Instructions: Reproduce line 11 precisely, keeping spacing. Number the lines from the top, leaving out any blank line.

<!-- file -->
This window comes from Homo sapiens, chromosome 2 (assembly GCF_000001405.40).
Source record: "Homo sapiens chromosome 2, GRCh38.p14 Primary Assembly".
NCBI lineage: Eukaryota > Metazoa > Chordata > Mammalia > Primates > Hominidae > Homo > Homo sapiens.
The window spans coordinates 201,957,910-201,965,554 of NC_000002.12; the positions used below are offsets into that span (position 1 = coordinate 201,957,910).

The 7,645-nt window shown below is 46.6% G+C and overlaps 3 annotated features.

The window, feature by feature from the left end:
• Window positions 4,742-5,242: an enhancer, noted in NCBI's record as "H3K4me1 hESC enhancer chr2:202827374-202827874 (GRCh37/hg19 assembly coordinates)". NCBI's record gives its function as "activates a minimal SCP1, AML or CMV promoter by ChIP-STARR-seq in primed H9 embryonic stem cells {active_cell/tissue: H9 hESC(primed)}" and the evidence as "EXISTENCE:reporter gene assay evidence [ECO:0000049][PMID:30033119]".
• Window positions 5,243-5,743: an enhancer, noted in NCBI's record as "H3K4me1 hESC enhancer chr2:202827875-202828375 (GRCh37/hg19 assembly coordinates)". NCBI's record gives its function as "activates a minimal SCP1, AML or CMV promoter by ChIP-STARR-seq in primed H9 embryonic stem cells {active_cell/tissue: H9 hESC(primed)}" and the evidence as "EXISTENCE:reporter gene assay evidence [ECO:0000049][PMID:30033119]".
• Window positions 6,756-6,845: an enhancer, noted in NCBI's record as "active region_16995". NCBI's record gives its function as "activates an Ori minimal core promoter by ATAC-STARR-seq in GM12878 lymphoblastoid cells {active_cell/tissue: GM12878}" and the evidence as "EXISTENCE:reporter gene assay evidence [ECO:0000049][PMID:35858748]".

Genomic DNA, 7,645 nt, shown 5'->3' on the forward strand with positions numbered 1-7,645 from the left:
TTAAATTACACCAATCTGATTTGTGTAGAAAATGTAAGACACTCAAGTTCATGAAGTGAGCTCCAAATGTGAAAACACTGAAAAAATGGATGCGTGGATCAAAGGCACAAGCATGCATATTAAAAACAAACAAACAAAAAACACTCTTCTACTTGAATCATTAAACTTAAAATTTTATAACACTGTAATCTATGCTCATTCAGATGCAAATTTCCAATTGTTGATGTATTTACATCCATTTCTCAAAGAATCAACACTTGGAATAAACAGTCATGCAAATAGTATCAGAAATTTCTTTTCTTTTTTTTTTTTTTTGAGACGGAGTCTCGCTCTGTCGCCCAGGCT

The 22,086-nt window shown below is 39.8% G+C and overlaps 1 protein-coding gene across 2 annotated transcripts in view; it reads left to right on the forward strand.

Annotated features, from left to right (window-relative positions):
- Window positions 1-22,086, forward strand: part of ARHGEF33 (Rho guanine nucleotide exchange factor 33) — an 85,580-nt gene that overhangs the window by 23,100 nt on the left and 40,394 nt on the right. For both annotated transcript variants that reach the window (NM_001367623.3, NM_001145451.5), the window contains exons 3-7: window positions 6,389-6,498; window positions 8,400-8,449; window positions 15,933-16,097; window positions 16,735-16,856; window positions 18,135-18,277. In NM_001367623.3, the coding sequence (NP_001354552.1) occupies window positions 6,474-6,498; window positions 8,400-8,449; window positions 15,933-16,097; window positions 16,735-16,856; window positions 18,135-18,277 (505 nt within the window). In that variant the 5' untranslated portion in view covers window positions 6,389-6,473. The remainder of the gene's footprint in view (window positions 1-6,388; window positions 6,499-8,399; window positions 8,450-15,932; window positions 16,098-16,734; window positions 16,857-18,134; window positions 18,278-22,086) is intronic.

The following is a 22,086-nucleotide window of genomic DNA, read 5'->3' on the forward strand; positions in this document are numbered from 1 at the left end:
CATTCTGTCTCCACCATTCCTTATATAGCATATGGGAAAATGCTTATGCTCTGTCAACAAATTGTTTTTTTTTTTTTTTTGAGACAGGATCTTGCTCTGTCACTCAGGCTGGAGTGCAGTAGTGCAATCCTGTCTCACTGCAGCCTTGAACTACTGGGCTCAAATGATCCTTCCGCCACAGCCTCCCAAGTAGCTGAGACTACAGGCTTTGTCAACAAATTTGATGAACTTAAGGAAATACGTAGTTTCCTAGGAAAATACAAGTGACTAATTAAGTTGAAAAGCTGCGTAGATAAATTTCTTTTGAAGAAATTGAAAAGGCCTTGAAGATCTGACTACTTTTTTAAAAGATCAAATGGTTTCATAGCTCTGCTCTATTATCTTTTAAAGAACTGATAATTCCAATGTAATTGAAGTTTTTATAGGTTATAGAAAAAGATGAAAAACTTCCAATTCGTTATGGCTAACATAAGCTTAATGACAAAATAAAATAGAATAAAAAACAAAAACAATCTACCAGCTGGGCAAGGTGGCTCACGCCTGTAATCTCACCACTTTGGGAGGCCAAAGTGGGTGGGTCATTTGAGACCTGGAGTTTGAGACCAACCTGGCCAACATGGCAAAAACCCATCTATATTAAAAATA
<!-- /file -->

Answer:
TTAAATTACACCAATCTGATTTGTGTAGAAAATGTAAGACACTCAAGTTCATGAAGTGAGCTCCAAATGTGAAAACACTGAAAAAATGGATGCGTGGATCAAAGGCACAAGCATGCATATTAAAAACAAACAAACAAAAAACACTCTTCTACTTGAATCATTAAACTTAAAATTTTATAACACTGTAATCTATGCTCATTCAGATGCAAATTTCCAATTGTTGATGTATTTACATCCATTTCTCAAAGAATCAACACTTGGAATAAACAGTCATGCAAATAGTATCAGAAATTTCTTTTCTTTTTTTTTTTTTTTGAGACGGAGTCTCGCTCTGTCGCCCAGGCT